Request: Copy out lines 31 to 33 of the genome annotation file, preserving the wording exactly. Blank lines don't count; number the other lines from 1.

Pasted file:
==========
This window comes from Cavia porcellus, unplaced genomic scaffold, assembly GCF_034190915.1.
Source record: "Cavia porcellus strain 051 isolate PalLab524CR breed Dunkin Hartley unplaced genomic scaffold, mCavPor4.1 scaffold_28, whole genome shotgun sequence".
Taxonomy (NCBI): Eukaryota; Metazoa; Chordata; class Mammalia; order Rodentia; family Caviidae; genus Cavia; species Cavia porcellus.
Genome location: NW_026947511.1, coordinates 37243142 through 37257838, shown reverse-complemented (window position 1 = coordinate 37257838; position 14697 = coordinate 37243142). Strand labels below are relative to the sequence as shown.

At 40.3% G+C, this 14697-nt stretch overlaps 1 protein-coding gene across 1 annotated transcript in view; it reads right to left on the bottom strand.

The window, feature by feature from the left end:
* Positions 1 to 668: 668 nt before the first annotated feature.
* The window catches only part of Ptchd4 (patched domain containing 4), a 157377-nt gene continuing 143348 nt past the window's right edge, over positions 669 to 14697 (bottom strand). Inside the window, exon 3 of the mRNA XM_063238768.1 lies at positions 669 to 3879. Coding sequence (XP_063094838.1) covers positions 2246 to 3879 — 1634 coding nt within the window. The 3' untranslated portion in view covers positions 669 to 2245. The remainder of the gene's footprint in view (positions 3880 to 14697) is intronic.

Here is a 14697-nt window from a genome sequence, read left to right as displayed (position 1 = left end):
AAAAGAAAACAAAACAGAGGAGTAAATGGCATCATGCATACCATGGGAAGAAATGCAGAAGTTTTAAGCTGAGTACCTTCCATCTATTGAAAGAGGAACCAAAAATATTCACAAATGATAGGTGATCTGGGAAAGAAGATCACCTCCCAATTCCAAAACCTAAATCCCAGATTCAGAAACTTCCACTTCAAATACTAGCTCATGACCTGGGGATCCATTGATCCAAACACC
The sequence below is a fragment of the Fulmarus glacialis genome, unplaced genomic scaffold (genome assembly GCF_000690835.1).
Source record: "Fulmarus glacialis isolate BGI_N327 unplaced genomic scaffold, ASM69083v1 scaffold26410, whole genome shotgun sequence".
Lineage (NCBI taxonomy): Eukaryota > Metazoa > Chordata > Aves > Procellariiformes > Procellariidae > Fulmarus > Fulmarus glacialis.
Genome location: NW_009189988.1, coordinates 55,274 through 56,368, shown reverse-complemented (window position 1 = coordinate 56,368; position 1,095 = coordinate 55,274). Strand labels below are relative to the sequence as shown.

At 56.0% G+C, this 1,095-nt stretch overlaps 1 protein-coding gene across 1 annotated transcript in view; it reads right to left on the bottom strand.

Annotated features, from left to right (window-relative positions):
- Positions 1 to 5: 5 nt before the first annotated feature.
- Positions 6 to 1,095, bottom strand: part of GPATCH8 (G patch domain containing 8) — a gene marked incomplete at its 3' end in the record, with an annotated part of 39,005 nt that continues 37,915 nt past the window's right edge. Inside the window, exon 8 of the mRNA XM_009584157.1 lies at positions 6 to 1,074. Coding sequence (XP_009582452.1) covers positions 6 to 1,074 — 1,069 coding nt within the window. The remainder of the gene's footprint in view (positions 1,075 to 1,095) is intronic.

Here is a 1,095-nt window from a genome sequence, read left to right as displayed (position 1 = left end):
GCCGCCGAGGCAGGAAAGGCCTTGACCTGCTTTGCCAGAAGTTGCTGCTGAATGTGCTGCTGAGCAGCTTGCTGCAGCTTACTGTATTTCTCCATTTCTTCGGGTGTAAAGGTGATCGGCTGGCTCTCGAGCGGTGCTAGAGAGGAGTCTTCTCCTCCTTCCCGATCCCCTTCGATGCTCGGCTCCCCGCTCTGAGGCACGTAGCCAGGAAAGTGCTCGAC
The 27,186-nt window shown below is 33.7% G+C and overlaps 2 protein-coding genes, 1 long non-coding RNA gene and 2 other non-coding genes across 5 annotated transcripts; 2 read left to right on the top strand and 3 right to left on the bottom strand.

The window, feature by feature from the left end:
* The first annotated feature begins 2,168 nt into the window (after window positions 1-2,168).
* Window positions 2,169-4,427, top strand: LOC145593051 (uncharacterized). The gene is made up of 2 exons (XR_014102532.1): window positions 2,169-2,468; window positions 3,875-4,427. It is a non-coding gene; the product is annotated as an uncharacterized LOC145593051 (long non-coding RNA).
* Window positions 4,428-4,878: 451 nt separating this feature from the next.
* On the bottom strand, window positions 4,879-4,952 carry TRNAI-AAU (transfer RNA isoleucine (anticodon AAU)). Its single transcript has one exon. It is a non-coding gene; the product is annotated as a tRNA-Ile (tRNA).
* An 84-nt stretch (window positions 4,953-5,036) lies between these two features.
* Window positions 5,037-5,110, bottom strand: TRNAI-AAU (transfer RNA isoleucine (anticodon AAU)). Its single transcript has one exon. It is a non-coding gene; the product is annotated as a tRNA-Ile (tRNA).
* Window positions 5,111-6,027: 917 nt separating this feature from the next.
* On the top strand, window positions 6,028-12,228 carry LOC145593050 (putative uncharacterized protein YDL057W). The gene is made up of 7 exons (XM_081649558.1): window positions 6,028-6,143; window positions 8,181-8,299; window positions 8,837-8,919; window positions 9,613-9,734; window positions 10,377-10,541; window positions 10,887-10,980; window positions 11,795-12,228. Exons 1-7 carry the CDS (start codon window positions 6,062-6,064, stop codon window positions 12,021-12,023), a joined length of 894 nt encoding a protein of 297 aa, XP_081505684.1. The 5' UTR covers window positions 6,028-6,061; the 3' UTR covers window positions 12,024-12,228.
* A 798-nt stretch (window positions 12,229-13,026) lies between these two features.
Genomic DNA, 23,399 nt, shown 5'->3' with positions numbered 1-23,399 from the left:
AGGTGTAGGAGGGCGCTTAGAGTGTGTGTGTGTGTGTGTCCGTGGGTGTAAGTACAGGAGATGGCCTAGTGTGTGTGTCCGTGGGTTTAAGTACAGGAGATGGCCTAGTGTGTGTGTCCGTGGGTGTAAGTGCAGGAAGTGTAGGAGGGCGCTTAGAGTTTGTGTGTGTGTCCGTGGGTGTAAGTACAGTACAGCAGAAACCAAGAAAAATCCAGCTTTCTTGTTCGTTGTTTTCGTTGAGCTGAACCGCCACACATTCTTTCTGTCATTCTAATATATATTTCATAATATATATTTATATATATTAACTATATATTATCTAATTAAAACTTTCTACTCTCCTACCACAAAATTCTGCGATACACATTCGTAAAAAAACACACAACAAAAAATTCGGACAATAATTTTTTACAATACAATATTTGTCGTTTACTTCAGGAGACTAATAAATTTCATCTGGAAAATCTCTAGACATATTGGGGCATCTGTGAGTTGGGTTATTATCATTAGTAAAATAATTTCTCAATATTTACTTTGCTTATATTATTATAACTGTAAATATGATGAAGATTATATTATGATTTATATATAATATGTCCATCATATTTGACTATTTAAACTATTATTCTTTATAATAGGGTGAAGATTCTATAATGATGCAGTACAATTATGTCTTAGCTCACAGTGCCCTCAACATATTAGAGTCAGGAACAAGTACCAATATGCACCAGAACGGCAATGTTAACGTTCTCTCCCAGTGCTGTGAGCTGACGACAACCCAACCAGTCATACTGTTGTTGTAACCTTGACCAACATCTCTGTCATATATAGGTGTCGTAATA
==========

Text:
* A 798-nt stretch (window positions 12,229-13,026) lies between these two features.
Genomic DNA, 23,399 nt, shown 5'->3' with positions numbered 1-23,399 from the left:
AGGTGTAGGAGGGCGCTTAGAGTGTGTGTGTGTGTGTGTCCGTGGGTGTAAGTACAGGAGATGGCCTAGTGTGTGTGTCCGTGGGTTTAAGTACAGGAGATGGCCTAGTGTGTGTGTCCGTGGGTGTAAGTGCAGGAAGTGTAGGAGGGCGCTTAGAGTTTGTGTGTGTGTCCGTGGGTGTAAGTACAGTACAGCAGAAACCAAGAAAAATCCAGCTTTCTTGTTCGTTGTTTTCGTTGAGCTGAACCGCCACACATTCTTTCTGTCATTCTAATATATATTTCATAATATATATTTATATATATTAACTATATATTATCTAATTAAAACTTTCTACTCTCCTACCACAAAATTCTGCGATACACATTCGTAAAAAAACACACAACAAAAAATTCGGACAATAATTTTTTACAATACAATATTTGTCGTTTACTTCAGGAGACTAATAAATTTCATCTGGAAAATCTCTAGACATATTGGGGCATCTGTGAGTTGGGTTATTATCATTAGTAAAATAATTTCTCAATATTTACTTTGCTTATATTATTATAACTGTAAATATGATGAAGATTATATTATGATTTATATATAATATGTCCATCATATTTGACTATTTAAACTATTATTCTTTATAATAGGGTGAAGATTCTATAATGATGCAGTACAATTATGTCTTAGCTCACAGTGCCCTCAACATATTAGAGTCAGGAACAAGTACCAATATGCACCAGAACGGCAATGTTAACGTTCTCTCCCAGTGCTGTGAGCTGACGACAACCCAACCAGTCATACTGTTGTTGTAACCTTGACCAACATCTCTGTCATATATAGGTGTCGTAATA